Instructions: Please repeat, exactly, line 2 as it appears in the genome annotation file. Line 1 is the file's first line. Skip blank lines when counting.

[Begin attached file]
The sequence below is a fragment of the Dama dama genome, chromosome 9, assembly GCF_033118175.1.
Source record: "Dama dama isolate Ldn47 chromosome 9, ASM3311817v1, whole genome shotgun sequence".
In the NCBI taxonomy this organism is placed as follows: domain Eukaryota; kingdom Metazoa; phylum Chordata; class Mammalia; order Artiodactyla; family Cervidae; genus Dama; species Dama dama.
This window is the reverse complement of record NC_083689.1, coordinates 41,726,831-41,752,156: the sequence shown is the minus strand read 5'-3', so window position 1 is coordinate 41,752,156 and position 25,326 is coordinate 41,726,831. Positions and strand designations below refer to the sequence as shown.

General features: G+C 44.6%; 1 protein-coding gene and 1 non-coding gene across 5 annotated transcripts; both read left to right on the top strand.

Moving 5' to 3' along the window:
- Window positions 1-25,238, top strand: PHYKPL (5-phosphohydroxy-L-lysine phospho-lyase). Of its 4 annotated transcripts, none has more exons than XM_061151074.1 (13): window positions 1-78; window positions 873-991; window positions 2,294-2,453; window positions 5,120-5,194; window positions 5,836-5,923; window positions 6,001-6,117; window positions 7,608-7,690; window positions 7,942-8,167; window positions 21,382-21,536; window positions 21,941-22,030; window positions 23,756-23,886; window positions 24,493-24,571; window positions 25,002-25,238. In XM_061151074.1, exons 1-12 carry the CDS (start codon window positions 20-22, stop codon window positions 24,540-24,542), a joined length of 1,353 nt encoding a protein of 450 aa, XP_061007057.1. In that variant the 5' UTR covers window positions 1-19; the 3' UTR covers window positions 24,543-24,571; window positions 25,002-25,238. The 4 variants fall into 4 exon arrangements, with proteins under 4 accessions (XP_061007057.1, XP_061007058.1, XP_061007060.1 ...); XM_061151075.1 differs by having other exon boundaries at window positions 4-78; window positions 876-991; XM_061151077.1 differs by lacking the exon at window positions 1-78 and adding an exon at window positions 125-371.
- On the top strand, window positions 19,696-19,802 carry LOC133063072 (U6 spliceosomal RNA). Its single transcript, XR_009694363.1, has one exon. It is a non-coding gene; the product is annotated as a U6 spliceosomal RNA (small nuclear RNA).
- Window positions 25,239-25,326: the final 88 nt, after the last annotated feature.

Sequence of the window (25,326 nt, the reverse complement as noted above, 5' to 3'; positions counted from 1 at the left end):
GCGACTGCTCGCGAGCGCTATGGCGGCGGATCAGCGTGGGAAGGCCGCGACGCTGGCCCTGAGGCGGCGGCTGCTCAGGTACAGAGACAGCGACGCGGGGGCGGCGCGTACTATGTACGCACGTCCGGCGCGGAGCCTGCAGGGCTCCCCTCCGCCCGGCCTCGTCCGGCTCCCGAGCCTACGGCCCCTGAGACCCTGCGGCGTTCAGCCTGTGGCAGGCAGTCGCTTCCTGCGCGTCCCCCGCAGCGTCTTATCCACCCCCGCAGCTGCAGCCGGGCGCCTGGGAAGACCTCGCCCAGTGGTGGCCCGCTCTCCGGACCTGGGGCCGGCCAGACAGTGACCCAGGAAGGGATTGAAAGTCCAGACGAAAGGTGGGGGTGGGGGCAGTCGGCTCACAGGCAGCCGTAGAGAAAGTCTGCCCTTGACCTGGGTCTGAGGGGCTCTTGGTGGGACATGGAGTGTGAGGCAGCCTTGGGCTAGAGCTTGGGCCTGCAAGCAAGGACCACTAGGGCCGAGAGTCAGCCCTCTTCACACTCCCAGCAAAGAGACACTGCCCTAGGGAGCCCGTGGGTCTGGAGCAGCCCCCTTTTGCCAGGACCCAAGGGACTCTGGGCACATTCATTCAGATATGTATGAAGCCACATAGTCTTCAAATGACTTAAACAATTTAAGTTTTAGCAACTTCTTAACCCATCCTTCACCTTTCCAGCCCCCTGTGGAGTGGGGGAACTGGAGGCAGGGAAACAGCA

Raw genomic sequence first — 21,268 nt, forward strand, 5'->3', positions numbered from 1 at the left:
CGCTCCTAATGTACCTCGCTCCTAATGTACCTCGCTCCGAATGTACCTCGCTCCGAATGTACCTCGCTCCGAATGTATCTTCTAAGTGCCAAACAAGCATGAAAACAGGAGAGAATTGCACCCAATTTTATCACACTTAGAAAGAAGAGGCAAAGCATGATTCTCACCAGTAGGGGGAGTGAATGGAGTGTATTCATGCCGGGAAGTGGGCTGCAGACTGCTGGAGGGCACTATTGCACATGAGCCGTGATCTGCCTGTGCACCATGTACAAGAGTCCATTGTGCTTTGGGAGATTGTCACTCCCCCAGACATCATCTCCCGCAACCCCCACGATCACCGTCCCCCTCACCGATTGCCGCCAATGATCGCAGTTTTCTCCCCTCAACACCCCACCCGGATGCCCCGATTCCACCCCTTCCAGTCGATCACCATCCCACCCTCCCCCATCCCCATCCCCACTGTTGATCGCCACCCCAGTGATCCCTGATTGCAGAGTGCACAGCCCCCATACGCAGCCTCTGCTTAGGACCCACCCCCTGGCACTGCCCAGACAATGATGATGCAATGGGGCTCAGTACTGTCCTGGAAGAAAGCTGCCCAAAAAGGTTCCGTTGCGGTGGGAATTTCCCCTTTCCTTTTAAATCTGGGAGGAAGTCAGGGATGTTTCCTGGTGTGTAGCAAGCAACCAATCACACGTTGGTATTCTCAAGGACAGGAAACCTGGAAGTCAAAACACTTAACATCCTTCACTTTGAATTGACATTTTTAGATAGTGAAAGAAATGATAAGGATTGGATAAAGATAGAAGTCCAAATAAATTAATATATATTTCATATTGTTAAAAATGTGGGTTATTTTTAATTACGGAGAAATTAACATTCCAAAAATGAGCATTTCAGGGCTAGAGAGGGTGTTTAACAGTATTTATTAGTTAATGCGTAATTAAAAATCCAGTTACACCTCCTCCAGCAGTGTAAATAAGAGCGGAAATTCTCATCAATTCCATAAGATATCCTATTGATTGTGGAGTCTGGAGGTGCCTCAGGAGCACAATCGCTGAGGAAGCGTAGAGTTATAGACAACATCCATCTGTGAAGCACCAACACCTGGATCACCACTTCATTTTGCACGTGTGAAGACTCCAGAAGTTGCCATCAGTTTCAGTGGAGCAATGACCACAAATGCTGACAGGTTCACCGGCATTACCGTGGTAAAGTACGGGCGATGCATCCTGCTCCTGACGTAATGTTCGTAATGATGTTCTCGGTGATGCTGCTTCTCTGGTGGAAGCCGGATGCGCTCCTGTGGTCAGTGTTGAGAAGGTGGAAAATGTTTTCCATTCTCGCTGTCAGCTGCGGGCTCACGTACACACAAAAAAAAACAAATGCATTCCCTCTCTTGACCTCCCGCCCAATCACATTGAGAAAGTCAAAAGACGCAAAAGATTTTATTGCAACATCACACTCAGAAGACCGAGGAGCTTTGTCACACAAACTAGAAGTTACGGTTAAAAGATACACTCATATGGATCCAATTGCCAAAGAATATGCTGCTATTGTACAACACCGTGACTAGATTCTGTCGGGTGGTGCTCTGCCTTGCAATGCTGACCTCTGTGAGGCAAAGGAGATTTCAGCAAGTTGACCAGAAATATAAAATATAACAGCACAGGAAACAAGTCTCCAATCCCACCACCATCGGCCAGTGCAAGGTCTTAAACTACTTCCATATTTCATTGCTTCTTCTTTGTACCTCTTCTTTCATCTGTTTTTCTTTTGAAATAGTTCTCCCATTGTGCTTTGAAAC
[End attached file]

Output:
Source record: "Dama dama isolate Ldn47 chromosome 9, ASM3311817v1, whole genome shotgun sequence".